Living income strategies (Oxfam)

Anna Triponel

March 24, 2023
Our key takeaway: We know that many small-scale farmers are working hard to produce products we rely on every day - rice, cocoa, cotton, vanilla etc. - and yet they cannot afford a decent standard of living - for themselves and their families. Solution: simply increase farmer incomes? It’s not that simple. With the long supply chains that exist in the food sector, a price escalation effect kicks in. An increase in incomes for farmers can result in very high prices for consumers, where every actor in that value chain adds a percentage to the higher price as a margin on turnover. How can we ensure farmers are paid sufficiently to afford a decent standard of living, while ensuring consumers can afford the food produced? Enter the ringfencing concept, where the cost of the premium is ring-fenced in an open-book ‘triangle agreement’ between the retailer, the importer and the exporter. This helps farmers get paid more, while protecting the company and consumer from ballooning prices. Win-win? Yes, so long as certain conditions are met. Oxfam’s pilot project in Pakistan focused on basmati rice farmers highlights that benefits for the most vulnerable small-scale farmers hinges on applying a human rights lens, aligning supply chains with living incomes, getting the data right and prioritising business transformation and action at various levels.

Oxfam published ‘Price Interventions as a Part of Living Income Strategies: Lessons learned from piloting a price premium mechanism for basmati rice farmers in Pakistan’ (March 2023):

  • Living income and poverty: Oxfam delves into the issue: “[s]mall-scale farmers produce many globally important products such as rice, cocoa, cotton and vanilla. Poverty is widespread in these smallholder sectors and farmers are often unable to meet their basic needs.” Therefore, the topic of living income “deserves to be central to discussions about the changes needed within the global food system – including changes to the unequal distribution of power and value within supply chains and the low and declining prices paid to farmers.” Oxfam makes the case that “paying a living income is the responsibility of businesses and should not be seen as an optional choice, even where there is no formal legal obligation for them to do so. Companies should ensure that their own conduct does not prevent farmers from earning a living income.” This in turn is connected back a company’s pricing decisions, since “incomes depend largely on the prices that farmers receive for their products.” However, there remain a number of issues ensuring that any increases in the prices paid to farmers actually translate into tangible benefits to farmers. In particular, an increase in incomes for farmers can result in very high prices for consumers in long supply chains, where every actor in that value chain adds a percentage to the higher price as a margin on turnover. Because of this price escalation effect, “few companies are currently using pricing as a core strategy to address farmer incomes.”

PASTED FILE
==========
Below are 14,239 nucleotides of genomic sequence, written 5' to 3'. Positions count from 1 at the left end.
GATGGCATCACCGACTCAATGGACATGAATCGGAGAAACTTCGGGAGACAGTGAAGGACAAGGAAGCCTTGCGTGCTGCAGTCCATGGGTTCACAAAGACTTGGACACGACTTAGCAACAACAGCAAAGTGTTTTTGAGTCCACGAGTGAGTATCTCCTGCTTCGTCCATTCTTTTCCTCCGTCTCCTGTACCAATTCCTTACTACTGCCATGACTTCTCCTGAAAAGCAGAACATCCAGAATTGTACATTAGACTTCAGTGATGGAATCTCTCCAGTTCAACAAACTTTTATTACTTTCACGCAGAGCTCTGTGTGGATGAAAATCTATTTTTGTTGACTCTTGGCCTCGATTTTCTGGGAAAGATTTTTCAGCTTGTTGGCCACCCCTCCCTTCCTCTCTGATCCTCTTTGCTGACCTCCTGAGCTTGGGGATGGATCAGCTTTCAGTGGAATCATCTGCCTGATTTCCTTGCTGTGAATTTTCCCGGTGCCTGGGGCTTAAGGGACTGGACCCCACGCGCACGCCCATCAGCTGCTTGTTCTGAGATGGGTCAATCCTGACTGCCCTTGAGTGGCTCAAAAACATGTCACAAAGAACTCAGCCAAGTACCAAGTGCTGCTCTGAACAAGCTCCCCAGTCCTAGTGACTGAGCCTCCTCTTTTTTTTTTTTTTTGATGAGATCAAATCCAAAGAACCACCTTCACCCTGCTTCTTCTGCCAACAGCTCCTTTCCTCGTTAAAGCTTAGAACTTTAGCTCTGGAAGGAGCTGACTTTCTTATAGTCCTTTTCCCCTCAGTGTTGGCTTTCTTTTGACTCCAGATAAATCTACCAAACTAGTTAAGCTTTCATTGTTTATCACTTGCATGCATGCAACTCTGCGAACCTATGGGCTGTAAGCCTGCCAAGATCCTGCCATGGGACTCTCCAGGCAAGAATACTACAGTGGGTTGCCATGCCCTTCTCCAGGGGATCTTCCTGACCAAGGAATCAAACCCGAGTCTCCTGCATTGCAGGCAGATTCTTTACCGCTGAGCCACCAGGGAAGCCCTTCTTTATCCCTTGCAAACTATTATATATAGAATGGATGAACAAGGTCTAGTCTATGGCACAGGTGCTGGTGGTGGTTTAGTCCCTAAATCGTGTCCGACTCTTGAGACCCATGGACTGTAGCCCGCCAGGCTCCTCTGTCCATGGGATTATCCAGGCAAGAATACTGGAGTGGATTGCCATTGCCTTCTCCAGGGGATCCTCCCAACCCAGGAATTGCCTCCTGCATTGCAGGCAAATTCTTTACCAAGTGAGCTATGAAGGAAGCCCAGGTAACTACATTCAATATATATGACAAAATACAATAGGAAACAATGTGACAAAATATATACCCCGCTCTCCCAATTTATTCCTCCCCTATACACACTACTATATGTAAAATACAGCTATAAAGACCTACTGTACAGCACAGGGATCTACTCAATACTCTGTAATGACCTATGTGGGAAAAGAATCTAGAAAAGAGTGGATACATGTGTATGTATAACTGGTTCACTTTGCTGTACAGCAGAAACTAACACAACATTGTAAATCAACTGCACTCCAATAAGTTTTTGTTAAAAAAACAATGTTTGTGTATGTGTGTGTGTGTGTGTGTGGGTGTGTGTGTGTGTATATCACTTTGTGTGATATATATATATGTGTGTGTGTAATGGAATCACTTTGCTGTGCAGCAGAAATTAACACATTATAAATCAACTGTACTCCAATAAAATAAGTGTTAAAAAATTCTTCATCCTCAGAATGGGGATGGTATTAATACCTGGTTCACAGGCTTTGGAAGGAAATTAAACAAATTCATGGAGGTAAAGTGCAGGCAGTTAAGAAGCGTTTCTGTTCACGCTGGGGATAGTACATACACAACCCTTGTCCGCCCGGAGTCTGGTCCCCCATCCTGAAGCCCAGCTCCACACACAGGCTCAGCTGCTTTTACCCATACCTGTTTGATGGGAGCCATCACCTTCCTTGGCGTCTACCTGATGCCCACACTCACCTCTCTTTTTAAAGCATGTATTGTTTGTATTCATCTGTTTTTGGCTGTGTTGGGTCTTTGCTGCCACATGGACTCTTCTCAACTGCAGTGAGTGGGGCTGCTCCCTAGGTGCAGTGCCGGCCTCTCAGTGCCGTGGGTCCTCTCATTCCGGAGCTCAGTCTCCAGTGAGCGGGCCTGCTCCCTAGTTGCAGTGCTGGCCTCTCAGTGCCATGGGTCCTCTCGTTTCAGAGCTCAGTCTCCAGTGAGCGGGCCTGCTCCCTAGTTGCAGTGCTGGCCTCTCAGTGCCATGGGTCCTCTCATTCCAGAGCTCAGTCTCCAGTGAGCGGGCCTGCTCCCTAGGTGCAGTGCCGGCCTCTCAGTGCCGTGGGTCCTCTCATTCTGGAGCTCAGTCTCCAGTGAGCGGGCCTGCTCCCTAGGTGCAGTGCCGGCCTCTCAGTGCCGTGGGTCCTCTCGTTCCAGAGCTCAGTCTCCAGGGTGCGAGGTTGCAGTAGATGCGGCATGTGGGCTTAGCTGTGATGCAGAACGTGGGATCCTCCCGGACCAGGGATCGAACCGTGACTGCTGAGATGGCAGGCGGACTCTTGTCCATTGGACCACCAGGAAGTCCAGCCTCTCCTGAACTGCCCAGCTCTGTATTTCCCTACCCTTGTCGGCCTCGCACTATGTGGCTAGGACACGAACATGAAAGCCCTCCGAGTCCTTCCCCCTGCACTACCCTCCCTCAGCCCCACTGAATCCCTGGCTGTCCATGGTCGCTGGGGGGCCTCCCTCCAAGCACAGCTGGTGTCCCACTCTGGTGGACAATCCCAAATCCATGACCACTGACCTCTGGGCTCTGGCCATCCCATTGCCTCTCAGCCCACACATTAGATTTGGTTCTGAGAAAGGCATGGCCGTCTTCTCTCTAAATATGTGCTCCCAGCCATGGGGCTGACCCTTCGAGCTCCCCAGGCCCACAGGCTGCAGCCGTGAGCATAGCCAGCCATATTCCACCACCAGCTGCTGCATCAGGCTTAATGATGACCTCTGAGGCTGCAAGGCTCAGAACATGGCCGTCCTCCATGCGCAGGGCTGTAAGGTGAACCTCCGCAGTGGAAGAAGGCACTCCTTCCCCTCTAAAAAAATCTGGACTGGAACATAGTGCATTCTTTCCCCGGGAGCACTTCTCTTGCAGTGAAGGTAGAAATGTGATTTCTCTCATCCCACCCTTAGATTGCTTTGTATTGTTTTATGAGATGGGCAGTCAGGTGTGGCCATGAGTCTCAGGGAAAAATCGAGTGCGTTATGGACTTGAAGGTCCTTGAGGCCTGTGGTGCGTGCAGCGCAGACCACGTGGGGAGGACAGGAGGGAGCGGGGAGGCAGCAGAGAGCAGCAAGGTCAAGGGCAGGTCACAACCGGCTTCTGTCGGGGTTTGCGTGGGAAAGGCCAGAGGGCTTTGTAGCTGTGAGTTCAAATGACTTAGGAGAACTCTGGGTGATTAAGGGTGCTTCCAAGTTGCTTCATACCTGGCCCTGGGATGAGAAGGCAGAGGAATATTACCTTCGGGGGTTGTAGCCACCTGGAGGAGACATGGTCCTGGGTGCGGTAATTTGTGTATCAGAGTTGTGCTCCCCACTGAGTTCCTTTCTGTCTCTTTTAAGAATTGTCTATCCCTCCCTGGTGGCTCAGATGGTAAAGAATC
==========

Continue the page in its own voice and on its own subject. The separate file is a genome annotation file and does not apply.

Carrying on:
• A novel price premium mechanism: Oxfam has been testing out a new approach to price premiums. In this approach, the idea is to increase the incomes of the most vulnerable small-scale farmers (here, basmati rice farmers in Pakistan) while ensuring costs to retailers and consumers do not escalate. The price escalation effect can be avoided by creating an open-book ‘triangle agreement.’ In short, the company could transfer the premium directly to the farmers by ringfencing the cost of the premium in an open-book ‘triangle agreement’ between the retailer, the importer and the exporter, outside of the usual business transaction. The pilot found that this mechanism for price intervention benefited the most vulnerable small-scale farmers, who face significant gaps in earning a living income from rice. However, to enable this, certain key factors for success needed to be considered.
  • Eight factors for success of price premiums: First, don’t prioritize larger, better-off farmers because their income gaps are smaller and easier to close: the priority has to be vulnerable smaller-scale farmers. Second, take actions to ensure that price interventions do not reinforce gender inequalities. Third, focus on establishing a traceable value chain with direct trading relationships with farmers. Fourth, invest in longer-term trading relationships with farmers, including long term contracts, favourable contract terms and integrating living incomes into procurement strategies and objectives. Fifth, have transparent and accurate information - capturing key data points from all suppliers and at the farm level. Sixth, ensure the needs and living wages of farm workers/labourers are factored into the living income of farmers. Seventh, prioritise business transformation which entails seeking to tackle the various barriers to sustaining fairer prices. And eighth, take actions at various levels to ‘raise the floor’ for the food and agriculture sector as a whole (for instance with regard to peers, governments, certification schemes and consumers).

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